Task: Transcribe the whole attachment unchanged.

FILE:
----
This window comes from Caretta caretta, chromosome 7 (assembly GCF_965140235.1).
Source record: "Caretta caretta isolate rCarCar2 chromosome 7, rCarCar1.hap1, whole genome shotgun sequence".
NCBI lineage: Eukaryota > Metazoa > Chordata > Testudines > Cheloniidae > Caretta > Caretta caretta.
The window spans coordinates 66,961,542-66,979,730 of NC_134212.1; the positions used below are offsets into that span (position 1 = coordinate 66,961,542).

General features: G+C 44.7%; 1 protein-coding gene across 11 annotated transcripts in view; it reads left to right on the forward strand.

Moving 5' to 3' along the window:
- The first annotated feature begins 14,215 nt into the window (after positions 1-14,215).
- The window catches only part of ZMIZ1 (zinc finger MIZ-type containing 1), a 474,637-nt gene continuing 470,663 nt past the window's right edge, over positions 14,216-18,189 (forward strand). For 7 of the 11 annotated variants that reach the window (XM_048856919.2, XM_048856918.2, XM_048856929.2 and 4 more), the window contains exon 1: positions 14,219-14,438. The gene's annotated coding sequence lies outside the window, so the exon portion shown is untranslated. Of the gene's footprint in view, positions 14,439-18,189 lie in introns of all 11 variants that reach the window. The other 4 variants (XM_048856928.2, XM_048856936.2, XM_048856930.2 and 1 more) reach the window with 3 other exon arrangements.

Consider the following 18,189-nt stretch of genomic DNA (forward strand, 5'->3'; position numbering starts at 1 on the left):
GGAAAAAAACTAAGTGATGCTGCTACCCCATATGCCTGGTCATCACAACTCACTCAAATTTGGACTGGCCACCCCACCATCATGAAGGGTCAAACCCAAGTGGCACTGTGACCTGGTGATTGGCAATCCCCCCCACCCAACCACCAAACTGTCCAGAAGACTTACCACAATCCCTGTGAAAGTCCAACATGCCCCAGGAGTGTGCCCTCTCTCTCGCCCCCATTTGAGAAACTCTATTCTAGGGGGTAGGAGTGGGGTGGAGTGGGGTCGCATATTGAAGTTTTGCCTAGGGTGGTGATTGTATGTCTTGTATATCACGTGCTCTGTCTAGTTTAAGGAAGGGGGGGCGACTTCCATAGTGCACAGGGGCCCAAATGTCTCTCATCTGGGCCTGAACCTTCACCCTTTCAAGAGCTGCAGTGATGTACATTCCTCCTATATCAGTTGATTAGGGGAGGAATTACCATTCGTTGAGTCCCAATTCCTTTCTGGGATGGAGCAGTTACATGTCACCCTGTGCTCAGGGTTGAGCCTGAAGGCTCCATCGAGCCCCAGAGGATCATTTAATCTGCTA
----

This window comes from Caretta caretta, chromosome 7 (assembly GCF_965140235.1).
Source record: "Caretta caretta isolate rCarCar2 chromosome 7, rCarCar1.hap1, whole genome shotgun sequence".
NCBI lineage: Eukaryota > Metazoa > Chordata > Testudines > Cheloniidae > Caretta > Caretta caretta.
The window spans coordinates 66,961,542-66,979,730 of NC_134212.1; the positions used below are offsets into that span (position 1 = coordinate 66,961,542).

General features: G+C 44.7%; 1 protein-coding gene across 11 annotated transcripts in view; it reads left to right on the forward strand.

Moving 5' to 3' along the window:
- The first annotated feature begins 14,215 nt into the window (after positions 1-14,215).
- The window catches only part of ZMIZ1 (zinc finger MIZ-type containing 1), a 474,637-nt gene continuing 470,663 nt past the window's right edge, over positions 14,216-18,189 (forward strand). For 7 of the 11 annotated variants that reach the window (XM_048856919.2, XM_048856918.2, XM_048856929.2 and 4 more), the window contains exon 1: positions 14,219-14,438. The gene's annotated coding sequence lies outside the window, so the exon portion shown is untranslated. Of the gene's footprint in view, positions 14,439-18,189 lie in introns of all 11 variants that reach the window. The other 4 variants (XM_048856928.2, XM_048856936.2, XM_048856930.2 and 1 more) reach the window with 3 other exon arrangements.

Consider the following 18,189-nt stretch of genomic DNA (forward strand, 5'->3'; position numbering starts at 1 on the left):
GGAAAAAAACTAAGTGATGCTGCTACCCCATATGCCTGGTCATCACAACTCACTCAAATTTGGACTGGCCACCCCACCATCATGAAGGGTCAAACCCAAGTGGCACTGTGACCTGGTGATTGGCAATCCCCCCCACCCAACCACCAAACTGTCCAGAAGACTTACCACAATCCCTGTGAAAGTCCAACATGCCCCAGGAGTGTGCCCTCTCTCTCGCCCCCATTTGAGAAACTCTATTCTAGGGGGTAGGAGTGGGGTGGAGTGGGGTCGCATATTGAAGTTTTGCCTAGGGTGGTGATTGTATGTCTTGTATATCACGTGCTCTGTCTAGTTTAAGGAAGGGGGGGCGACTTCCATAGTGCACAGGGGCCCAAATGTCTCTCATCTGGGCCTGAACCTTCACCCTTTCAAGAGCTGCAGTGATGTACATTCCTCCTATATCAGTTGATTAGGGGAGGAATTACCATTCGTTGAGTCCCAATTCCTTTCTGGGATGGAGCAGTTACATGTCACCCTGTGCTCAGGGTTGAGCCTGAAGGCTCCATCGAGCCCCAGAGGATCATTTAATCTGCTA